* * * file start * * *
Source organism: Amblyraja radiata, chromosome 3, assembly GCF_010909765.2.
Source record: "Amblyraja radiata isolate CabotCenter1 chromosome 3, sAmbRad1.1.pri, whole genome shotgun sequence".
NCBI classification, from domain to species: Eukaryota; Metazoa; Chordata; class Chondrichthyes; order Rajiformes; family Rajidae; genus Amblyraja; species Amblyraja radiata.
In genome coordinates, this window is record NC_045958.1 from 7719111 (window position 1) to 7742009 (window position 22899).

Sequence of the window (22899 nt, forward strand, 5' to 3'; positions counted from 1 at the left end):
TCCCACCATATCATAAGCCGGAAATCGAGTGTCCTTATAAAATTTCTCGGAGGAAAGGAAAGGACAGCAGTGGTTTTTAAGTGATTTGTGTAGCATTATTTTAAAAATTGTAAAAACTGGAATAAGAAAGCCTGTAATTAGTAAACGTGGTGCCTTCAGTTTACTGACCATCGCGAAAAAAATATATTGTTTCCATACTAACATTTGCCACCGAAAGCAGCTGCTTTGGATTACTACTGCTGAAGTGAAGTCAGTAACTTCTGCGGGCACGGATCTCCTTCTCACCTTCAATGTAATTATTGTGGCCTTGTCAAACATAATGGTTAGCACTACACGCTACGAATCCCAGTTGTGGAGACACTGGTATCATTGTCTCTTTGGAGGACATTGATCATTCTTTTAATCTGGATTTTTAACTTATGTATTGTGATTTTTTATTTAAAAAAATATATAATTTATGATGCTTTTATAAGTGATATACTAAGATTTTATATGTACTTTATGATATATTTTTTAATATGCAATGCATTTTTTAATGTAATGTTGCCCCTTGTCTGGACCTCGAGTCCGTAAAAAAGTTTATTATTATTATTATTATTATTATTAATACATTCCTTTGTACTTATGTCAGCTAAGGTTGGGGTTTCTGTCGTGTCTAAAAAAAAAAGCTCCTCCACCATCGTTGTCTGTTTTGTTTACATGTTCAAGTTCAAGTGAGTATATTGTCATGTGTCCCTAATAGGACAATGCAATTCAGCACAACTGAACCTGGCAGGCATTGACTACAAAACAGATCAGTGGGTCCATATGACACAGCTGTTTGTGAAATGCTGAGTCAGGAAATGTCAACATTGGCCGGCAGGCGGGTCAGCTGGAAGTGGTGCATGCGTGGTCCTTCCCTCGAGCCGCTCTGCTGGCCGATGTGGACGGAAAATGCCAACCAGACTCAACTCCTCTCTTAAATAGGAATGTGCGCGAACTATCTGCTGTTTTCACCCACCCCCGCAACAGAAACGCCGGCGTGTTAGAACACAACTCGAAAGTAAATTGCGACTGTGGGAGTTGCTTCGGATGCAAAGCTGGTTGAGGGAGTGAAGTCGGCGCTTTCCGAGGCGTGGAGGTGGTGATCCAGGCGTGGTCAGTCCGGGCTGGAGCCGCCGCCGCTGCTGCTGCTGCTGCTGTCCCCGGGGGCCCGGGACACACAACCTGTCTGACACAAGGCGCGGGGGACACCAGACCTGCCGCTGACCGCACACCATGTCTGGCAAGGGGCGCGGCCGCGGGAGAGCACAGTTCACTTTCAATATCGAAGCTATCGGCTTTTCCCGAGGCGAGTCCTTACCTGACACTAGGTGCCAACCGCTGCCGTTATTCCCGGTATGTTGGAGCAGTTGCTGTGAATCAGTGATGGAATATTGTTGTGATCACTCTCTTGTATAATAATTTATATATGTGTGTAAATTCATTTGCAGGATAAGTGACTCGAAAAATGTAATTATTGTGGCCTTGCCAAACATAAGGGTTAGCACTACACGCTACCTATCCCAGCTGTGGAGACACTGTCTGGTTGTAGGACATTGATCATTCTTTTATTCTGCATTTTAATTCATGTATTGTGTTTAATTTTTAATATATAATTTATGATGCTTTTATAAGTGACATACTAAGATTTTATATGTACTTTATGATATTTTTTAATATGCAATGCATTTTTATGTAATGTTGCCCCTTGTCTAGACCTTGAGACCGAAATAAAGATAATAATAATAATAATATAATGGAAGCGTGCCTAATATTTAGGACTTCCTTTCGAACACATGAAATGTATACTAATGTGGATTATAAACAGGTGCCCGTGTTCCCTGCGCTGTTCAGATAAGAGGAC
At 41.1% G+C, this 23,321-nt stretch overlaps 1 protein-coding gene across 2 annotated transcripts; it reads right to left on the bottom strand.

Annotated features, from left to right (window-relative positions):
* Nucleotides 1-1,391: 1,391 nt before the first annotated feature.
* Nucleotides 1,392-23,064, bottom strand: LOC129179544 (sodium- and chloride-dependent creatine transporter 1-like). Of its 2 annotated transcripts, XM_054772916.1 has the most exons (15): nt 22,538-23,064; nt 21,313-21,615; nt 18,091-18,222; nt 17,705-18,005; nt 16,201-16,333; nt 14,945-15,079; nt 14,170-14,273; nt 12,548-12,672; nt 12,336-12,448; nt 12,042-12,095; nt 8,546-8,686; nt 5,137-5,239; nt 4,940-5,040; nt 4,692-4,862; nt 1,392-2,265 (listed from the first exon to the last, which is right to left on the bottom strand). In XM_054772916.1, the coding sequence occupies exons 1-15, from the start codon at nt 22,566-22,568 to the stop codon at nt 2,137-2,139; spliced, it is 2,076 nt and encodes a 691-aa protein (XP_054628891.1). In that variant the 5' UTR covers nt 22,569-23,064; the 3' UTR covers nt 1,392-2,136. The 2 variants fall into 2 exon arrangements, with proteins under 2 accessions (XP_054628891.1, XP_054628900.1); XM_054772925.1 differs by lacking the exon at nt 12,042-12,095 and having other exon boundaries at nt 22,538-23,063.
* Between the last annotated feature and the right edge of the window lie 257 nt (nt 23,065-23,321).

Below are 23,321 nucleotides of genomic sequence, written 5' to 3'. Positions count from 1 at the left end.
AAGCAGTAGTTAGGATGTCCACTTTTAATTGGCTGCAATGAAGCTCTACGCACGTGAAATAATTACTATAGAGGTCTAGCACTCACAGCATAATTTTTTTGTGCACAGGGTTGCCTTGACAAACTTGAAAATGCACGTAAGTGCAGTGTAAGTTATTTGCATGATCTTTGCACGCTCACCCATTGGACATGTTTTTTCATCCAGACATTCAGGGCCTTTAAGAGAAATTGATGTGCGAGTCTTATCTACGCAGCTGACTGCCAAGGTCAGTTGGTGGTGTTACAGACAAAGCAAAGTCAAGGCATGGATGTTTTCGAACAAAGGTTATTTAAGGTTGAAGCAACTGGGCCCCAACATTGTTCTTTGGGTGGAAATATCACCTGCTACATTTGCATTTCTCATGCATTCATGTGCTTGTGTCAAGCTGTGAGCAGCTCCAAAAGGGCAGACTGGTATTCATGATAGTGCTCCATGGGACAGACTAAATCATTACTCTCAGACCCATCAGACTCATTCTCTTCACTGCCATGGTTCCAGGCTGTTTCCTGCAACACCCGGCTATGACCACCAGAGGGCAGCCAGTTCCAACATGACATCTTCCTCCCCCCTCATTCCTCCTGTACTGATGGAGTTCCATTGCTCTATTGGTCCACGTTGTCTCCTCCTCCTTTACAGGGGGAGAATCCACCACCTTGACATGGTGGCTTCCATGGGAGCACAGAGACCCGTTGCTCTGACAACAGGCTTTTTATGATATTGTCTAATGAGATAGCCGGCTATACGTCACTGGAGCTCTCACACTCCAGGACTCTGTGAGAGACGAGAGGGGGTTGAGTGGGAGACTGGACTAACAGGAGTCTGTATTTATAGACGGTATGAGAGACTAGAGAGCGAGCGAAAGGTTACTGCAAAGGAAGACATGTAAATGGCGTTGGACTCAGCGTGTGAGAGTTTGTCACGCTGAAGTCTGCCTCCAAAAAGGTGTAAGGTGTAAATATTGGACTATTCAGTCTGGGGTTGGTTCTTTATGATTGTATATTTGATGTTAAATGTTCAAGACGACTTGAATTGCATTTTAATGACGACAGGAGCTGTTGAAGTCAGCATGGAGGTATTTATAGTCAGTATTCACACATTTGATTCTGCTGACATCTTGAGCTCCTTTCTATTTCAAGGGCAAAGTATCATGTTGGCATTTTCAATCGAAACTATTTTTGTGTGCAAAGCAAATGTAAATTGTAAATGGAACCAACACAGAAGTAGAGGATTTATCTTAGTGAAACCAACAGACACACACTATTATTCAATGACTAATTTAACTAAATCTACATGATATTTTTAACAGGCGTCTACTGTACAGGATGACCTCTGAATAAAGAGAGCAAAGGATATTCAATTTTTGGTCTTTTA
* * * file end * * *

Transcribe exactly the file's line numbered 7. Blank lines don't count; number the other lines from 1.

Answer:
At 41.1% G+C, this 23,321-nt stretch overlaps 1 protein-coding gene across 2 annotated transcripts; it reads right to left on the bottom strand.